Of note, Whitehorse and Yukon have very similar ratios (because the majority of the Yukon population lives in Whitehorse).
HJ appears to historical had a proportionally higher seniors dependency ratio at 0.25 in 2017 compared with Whitehorse at 0.17 and Yukon at 0.18.
Youth = 0 to 19
Working Age = 20-64
Seniors = 65+
With regard to Dependency Ratio, Stats Can says:
Importance of indicator
A sizeable share of seniors aged 65 or older and children and youth younger than age 20 are likely to be socially and/or economically dependent on working-age Canadians, and they may put additional demands on health services. The demographic dependency ratio measures the size of the "dependent" population in relation to the "working age" population who theoretically provide social and economic support.
Mobility Status - 5 years ago
Same as the last post but this time with migration patterns within 5 years of the survey date.
updated (Jan 16-18) There was an error in my data set for the Whitehorse 2006 (5 year).
I made 300 buns at work yesterday... on days like that, where my task is routine and repetitive, I enjoy listening to audiobooks or podcasts. So while I rolled 300 buns I was listening to Tyler Cowen's The Complacent Class audio book (I'm also a semi-regular reader of Cowen's blog Marginal Revolution).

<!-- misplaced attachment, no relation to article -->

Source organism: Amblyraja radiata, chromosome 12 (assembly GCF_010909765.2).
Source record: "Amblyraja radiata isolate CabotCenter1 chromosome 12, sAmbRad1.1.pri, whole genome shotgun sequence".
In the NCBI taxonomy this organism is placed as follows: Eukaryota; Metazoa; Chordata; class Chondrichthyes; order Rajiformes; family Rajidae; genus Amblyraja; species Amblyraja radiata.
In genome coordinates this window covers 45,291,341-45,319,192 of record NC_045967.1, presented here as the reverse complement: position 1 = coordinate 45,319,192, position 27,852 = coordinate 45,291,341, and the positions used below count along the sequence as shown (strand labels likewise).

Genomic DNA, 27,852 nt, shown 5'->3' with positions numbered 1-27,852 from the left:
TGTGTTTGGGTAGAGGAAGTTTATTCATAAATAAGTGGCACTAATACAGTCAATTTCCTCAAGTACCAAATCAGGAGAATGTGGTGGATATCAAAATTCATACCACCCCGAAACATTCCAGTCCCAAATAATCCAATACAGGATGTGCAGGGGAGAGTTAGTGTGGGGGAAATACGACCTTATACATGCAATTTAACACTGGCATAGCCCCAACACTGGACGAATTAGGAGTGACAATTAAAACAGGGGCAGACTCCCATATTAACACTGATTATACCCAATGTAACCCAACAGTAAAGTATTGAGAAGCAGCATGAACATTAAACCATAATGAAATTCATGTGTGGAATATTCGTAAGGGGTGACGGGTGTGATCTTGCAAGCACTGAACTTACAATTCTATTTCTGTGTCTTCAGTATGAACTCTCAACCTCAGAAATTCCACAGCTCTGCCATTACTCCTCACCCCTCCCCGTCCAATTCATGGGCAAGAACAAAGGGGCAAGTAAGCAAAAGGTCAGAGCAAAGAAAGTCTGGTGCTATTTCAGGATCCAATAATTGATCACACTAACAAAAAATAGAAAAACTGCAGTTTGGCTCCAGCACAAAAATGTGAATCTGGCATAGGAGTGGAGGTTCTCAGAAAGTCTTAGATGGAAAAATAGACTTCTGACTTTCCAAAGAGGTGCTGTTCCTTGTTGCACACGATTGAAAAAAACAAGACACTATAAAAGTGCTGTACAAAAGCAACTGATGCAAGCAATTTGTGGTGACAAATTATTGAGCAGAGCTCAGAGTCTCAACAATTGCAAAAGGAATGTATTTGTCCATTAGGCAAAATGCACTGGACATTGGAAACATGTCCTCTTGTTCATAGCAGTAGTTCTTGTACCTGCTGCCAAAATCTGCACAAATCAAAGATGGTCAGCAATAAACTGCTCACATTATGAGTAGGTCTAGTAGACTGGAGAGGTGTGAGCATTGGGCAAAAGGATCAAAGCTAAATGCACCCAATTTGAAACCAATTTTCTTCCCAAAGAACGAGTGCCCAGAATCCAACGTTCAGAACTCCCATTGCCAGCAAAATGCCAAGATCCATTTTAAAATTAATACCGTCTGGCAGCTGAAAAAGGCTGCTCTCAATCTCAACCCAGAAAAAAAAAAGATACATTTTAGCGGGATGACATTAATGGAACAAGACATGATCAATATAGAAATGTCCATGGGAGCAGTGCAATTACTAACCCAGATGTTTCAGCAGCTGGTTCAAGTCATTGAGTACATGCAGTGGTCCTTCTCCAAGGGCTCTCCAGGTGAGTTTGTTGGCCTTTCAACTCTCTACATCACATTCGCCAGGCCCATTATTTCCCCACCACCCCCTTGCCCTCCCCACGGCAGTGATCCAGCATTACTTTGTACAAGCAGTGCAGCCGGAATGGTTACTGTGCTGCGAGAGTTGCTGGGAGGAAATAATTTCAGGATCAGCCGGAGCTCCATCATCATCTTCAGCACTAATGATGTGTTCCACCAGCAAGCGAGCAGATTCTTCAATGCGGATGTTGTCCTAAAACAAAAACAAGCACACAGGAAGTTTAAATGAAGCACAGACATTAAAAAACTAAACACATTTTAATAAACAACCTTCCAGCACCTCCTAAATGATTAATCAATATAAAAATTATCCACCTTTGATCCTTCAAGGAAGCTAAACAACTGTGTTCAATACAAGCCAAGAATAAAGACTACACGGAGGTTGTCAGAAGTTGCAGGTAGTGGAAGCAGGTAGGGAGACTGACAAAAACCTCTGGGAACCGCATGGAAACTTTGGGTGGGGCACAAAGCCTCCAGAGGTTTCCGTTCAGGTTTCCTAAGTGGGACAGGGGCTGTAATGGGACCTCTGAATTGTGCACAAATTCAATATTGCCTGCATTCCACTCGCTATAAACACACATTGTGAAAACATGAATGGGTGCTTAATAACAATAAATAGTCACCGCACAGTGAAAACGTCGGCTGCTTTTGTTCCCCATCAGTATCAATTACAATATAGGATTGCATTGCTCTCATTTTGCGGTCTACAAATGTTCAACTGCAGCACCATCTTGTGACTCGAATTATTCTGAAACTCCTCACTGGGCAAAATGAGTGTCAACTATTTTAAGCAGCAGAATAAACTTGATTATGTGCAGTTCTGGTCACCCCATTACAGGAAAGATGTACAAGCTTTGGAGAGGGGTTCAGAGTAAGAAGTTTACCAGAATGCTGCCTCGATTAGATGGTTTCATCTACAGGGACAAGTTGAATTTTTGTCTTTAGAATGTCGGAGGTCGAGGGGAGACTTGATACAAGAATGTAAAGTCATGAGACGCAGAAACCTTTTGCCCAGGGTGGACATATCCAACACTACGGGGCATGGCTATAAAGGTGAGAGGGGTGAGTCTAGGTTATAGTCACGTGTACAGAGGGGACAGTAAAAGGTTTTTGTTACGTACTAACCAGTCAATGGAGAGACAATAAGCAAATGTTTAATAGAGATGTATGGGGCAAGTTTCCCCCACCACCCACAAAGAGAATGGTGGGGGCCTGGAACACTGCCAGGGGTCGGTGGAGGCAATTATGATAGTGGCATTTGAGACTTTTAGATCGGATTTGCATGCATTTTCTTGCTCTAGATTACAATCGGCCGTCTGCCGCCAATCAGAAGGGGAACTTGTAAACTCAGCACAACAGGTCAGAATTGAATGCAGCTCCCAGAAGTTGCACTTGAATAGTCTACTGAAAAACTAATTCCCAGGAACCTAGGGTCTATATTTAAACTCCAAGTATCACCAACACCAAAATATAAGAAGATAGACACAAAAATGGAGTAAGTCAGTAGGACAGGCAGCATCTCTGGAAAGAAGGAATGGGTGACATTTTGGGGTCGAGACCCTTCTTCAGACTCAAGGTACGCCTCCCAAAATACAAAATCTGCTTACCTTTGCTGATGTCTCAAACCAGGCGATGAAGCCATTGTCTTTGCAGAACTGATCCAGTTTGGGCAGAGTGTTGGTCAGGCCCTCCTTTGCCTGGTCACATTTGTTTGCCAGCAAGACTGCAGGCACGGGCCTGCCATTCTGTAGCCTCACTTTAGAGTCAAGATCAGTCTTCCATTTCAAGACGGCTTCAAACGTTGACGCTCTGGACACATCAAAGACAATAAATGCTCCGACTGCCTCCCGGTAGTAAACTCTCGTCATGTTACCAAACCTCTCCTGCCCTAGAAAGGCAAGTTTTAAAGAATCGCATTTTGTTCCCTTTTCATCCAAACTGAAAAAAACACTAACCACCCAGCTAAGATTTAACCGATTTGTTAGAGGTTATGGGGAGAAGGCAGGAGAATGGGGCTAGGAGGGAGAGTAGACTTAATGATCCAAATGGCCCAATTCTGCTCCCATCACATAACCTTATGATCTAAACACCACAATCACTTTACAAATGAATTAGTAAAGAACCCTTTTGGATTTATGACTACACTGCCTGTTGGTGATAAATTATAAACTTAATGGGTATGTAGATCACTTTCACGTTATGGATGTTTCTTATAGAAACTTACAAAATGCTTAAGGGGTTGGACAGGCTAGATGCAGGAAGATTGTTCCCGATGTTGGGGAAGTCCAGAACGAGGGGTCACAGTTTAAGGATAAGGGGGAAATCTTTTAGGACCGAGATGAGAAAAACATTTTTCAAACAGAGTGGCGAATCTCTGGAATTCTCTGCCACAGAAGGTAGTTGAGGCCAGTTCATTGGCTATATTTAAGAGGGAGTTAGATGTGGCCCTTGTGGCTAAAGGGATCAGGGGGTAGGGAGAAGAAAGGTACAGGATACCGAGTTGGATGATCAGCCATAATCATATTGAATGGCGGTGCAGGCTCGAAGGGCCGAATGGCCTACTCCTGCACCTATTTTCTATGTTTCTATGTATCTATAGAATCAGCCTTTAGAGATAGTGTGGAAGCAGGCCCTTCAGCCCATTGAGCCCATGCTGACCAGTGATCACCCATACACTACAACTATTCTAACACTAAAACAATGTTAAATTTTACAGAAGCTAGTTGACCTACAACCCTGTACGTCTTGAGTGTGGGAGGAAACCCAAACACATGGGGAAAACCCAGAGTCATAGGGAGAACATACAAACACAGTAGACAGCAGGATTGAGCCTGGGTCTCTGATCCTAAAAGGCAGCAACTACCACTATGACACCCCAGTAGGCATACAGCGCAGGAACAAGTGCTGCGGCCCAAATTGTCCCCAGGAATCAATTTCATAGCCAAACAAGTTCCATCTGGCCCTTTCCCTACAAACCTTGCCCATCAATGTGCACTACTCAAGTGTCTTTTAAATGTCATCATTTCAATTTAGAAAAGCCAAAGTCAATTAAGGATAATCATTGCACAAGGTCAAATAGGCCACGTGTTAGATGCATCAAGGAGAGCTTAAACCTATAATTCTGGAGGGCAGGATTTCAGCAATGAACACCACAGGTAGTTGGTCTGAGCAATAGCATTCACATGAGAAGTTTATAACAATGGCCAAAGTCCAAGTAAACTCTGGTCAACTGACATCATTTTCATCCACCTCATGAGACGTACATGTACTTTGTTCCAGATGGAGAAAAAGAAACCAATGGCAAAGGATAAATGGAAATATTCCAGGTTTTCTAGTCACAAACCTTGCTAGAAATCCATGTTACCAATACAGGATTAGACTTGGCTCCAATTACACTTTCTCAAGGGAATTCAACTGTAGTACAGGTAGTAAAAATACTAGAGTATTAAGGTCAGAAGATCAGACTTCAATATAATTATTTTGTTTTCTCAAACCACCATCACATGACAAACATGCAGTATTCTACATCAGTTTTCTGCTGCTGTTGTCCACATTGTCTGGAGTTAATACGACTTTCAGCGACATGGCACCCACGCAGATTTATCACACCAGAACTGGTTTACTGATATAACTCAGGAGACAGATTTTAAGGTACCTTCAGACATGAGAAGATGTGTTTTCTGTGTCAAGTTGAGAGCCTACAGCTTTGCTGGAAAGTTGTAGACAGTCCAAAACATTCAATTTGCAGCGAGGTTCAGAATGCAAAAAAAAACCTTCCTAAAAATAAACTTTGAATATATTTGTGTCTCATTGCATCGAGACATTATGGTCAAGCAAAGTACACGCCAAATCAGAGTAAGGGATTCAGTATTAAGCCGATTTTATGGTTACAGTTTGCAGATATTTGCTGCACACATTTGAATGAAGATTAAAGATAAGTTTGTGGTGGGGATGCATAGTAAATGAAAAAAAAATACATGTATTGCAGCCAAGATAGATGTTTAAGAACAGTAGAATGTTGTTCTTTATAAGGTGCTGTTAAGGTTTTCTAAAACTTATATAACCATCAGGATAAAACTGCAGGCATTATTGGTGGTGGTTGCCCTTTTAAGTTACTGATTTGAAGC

If I recall correctly, Cowen argues that complacency is dominate in the current American narrative and is leading to increased inequality and decreasing productivity. I recognize that this is a grand sweeping statement but I was also focused predominantly on rolling buns and so I wasn't taking detailed notes on the audiobook... I'm just setting the background for why I made a graph about migration patterns this morning. But is seems as though Cowen is making an argument, very simply put, that migration is good for radical innovation/disruption...
The Yukon numbers that I can easily access on this are pretty small. I could only find data back to 1996. In this initial look, I suppose the one thing to pull from this is that HJ has received a higher proportion of its migration from within the Yukon (green) than Whitehorse and Dawson.
The majority of this data is sourced from the Yukon's Socio-Economic Portal